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When Malaki arrived at the Boys Ranch six years ago, he wasn’t sure what to expect. After he started getting in trouble at school, his adopted family looked for a solution to help him stay focused and develop better social skills. But Malaki’s past experiences had left him worried about what others would think of him.

“In school, they would call me weird,” Malaki said. “And I started believing it.”

He was afraid being at the Ranch would bring more of the same ridicule he had come to expect from other kids.

“Am I going to be too weird?” he remembers thinking. “Are they going to like me? Are the kids going to respect me?”

Being considered “weird” can simply mean not following the crowd. It can be having different interests or tastes that doesn’t fit the norm. Not long after he came to live at the Ranch, Malaki realized something life-changing:

“I came to find out that most of the kids here are weird,” he said.

Being “weird” doesn’t stop a Rancher from accomplishing their goals. Malaki dove into the culture at the Ranch with enthusiasm, quickly becoming one of the most well-known faces around campus.

Soon he joined the Farm Program, where he participated in the Heifer Program for the last four years. As a younger kid, handling a heifer and getting it ready for the fair was tough work. Now 16-year-old Malaki is a resident expert.

In addition to the Heifer Program, Malaki also competed in wrestling at Suwannee High School and is the County Delegate for the Suwannee 4-H Club and a State District Delegate. The young boy who was worried what others would think about him has become a proud, confident teenager.

“People like it better if you are actually yourself and don’t try to be someone else,” he said. “Don’t be afraid to show your true colors.”

While at the Ranch, Malaki did what all Ranchers are asked to do and applied for a job on campus. He was hired in the Administration Building to clean the offices. Recently, Malaki felt it was time for a change. Even though he enjoyed his time working at the Administration Building, there was a chance for him to try a new challenge.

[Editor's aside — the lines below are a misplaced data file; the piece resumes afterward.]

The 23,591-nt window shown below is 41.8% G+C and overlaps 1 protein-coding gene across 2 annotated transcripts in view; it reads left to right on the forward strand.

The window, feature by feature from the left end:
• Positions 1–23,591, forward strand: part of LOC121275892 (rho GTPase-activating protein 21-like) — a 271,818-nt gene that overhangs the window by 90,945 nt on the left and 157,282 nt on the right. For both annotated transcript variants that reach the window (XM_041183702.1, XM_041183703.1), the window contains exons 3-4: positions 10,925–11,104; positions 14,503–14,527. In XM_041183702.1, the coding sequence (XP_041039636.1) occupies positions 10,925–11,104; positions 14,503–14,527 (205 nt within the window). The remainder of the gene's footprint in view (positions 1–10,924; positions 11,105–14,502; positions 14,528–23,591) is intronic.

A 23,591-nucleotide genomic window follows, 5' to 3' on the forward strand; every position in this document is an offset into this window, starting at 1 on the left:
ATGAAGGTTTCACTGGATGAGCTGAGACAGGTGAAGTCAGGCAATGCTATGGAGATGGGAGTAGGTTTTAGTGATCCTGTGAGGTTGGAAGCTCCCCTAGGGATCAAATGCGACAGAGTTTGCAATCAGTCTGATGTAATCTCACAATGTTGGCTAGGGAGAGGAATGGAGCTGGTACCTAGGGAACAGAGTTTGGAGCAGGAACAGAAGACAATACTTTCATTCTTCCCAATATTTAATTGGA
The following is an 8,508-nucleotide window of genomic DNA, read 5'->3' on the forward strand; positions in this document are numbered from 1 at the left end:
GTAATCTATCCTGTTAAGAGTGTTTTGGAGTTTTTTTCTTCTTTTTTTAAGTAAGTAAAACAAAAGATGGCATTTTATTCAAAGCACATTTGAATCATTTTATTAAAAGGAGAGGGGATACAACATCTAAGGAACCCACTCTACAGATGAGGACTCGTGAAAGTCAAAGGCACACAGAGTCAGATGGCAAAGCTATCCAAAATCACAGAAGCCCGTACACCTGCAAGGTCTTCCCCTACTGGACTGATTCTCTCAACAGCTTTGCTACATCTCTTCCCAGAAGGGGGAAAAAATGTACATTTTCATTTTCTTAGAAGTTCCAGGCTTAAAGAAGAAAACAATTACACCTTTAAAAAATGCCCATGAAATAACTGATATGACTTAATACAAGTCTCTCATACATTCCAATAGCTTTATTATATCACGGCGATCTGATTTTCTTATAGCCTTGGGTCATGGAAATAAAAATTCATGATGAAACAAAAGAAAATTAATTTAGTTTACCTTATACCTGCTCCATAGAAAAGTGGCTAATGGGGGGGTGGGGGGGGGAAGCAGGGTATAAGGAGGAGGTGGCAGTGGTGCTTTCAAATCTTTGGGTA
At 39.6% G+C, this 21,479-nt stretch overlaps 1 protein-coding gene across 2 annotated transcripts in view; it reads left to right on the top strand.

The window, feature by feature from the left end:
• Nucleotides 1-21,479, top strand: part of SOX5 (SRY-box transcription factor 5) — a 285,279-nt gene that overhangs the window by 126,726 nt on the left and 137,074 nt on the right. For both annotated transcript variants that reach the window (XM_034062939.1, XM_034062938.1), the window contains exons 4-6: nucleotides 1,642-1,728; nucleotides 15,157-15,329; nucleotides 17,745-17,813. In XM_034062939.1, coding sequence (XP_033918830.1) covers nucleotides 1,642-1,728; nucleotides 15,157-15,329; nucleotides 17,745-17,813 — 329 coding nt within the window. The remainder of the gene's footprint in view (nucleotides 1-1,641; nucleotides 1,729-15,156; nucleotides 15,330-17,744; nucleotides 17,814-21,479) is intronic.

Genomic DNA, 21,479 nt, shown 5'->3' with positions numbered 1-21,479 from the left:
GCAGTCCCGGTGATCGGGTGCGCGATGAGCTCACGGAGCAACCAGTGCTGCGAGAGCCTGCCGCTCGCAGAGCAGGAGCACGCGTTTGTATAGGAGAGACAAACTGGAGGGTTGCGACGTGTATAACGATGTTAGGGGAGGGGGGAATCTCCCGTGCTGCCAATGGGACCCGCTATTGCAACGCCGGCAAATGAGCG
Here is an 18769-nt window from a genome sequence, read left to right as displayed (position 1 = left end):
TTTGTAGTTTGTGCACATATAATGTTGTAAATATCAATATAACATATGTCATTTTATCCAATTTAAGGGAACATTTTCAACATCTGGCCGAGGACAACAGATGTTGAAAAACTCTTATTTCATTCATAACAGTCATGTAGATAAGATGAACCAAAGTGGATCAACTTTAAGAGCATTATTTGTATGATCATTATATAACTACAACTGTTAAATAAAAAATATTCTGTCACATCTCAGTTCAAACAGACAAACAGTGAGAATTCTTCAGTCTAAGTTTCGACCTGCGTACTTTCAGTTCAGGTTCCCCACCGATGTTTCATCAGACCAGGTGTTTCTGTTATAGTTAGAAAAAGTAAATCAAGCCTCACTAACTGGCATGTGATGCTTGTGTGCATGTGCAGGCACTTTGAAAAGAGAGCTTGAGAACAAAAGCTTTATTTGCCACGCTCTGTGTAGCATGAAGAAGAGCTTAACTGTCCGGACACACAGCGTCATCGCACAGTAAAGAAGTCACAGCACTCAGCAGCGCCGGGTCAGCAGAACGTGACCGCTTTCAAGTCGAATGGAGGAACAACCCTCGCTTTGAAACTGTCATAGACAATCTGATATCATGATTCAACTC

“I think I was ready for a new change, to see what real jobs and real life work is like,” Malaki said.

He recently applied to a local fast food restaurant and was hired.

It was important to Malaki that he showed a lot of respect to his former employer when he moved on to his new job.

“It’s good to put your two weeks in so they know you’re leaving,” Malaki said. “I said it had been great working with them, but I needed to branch out and had an opportunity to do something new.”

Showing respect is Malaki’s number one priority. Looking back, this piece of advice is the most important thing he has learned since being at the Ranch.

“Respect others, respect yourself, because that will get you far in life,” Malaki said. “Treat others the way you want to be treated.”

This attitude is evident in the way Malaki treats his fellow Ranchers, cottage parents, and staff at the Ranch. He is protective of the people who have become his family, and this passion fuels his plans for the future.

“I don’t like people not being able to be there, because I know how it feels to not have someone there,” he said. “The family part of the Ranch is a really big thing in my life.”

Malaki plans to graduate high school and become a doctor. He also would like to start outreach programs for people who need a little help.

“That’s one of the reasons I want to be a doctor,” Malaki explained.

“I plan on opening up hospitals, homeless shelters, orphanages—making sure that kids and families have homes and that they’re not left behind.”